In 1926, a millionaire named Carl Fisher bought what was then an almost entirely unpopulated Montauk peninsula—all 9,500 acres of it—and built upon it a series of magnificent resort facilities, many of which were a considerable distance from one another. It was a huge project. He built roads so you could drive from one resort to the other, and in one location by the ocean he started what he expected would be a city—it is downtown Montauk today—with a tight grid of roads and sidewalks around a central plaza. To get it started, on one plot he constructed a seven-story office building, expecting that others would build similar ones.
Nobody ever did, though. Fisher opened for business in 1927, a hurricane in 1928 decimated Miami Beach (which he had built earlier), crippling him financially, and then the crash of 1929 finished him off.
Thus, when he went under, he left his resorts—a yacht club, beach club, the Montauk Manor Hotel, the ranch and polo field, fishing village, race track, golf course and glass-enclosed tennis courts—with just a skeleton crew and moved back to Miami Beach to retire in the mansion he had built for himself on a small island he owned in Biscayne Bay, which today is called Fisher Island. He lived there for eight years and died of drink (cirrhosis of the liver) in 1939 at the age of 65.
Fisher heavily promoted all the projects he built in his lifetime. When he was a teenager, he opened a bicycle shop in his hometown of Indianapolis and declared that to demonstrate how well-built his bicycles were, he would push one off a tall building in that city and pedal off with it from wherever it landed, to show it was not broken by the fall. He called all the newspapers and told them of the day and time he would do this. He cleared the area on the sidewalk where it would come down. Some say he had a fresh bicycle standing by near that spot to pedal off. Maybe he did. In any case, he got lots of press and a huge crowd to watch the stunt promoting his shop.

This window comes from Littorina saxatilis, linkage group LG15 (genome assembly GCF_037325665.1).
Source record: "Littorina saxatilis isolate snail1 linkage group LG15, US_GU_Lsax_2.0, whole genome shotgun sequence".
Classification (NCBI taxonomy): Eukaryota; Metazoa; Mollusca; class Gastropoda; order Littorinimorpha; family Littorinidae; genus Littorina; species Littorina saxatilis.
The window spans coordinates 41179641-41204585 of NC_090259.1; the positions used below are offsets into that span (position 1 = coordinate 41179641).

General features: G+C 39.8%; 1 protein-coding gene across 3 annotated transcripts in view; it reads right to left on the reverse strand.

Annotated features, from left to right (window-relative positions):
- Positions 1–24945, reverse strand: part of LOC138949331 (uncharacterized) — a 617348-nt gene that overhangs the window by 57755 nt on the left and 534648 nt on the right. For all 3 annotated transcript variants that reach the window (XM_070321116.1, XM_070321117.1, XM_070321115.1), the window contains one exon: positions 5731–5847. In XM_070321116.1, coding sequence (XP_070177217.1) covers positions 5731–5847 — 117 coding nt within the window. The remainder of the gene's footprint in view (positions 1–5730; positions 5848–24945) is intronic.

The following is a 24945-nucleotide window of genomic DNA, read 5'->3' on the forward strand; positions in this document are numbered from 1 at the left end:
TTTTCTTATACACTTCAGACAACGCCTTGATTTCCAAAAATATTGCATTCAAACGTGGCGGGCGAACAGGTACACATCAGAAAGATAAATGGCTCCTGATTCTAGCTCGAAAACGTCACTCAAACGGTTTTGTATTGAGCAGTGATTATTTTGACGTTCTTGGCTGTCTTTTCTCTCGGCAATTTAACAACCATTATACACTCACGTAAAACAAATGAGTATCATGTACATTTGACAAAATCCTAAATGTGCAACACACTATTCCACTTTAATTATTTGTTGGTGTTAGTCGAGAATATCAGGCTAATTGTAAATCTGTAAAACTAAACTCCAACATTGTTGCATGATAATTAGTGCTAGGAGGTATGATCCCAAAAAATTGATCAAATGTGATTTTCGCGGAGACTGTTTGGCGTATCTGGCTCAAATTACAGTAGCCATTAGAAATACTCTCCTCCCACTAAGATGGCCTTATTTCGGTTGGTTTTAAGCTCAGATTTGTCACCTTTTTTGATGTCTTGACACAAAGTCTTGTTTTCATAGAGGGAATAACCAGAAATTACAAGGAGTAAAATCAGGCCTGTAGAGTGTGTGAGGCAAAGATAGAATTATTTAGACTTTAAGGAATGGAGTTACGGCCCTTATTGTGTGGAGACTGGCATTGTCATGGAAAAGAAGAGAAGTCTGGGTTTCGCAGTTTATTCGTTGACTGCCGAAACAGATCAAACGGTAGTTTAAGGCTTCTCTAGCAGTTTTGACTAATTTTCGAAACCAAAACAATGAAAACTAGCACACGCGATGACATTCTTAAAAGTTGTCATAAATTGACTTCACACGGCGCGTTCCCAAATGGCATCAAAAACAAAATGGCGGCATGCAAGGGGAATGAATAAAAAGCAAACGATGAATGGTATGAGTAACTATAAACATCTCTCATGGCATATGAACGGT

Twenty years later, after breaking the existing speed record for driving a motorcar on a two-mile course, building the Indianapolis Motor Speedway and partnering with the government to develop the Lincoln Highway linking the East and West Coasts, he invited President Horace Harding to play the first round of golf on his new golf course in Miami Beach. The president came first and stood on the first tee, and then Fisher came, his golf bag on his shoulder, riding a full-grown elephant.
“Like Mr. Harding,” Fisher said, “I am a Republican.”
One of the abandoned upper floors of the seven story Carl Fisher office building in Montauk became the first office for Dan’s Papers, 60 years ago. The first floor was occupied by a real estate firm. The second through seventh floors, by that time, had been unoccupied for 30 years, and, because I was a college kid and had no money, the manager on the first floor told me I was free to use any office I wanted upstairs. There was no electricity, no phone line, and the elevator was permanently frozen between the third and fourth floor. What I found upstairs was amazing. It was stuff frozen in time.
Apparently, on a particular day in 1937, everybody working up there just abandoned their desks and left, leaving telephones, chairs, typewriters and desks and filing cabinets open to where they were when they left. A calendar on the wall for 1937 behind one desk was proof. Anyway, because it was a shorter climb, I chose the second floor for Dan’s Papers. And then, in some filing cabinets on that second floor, I found much of the correspondence between Tom Ringwood and Carl Fisher during Fisher’s retirement in the 1930s. Tom Ringwood was Fisher’s manager of what was left of Fisher’s Montauk project in receivership.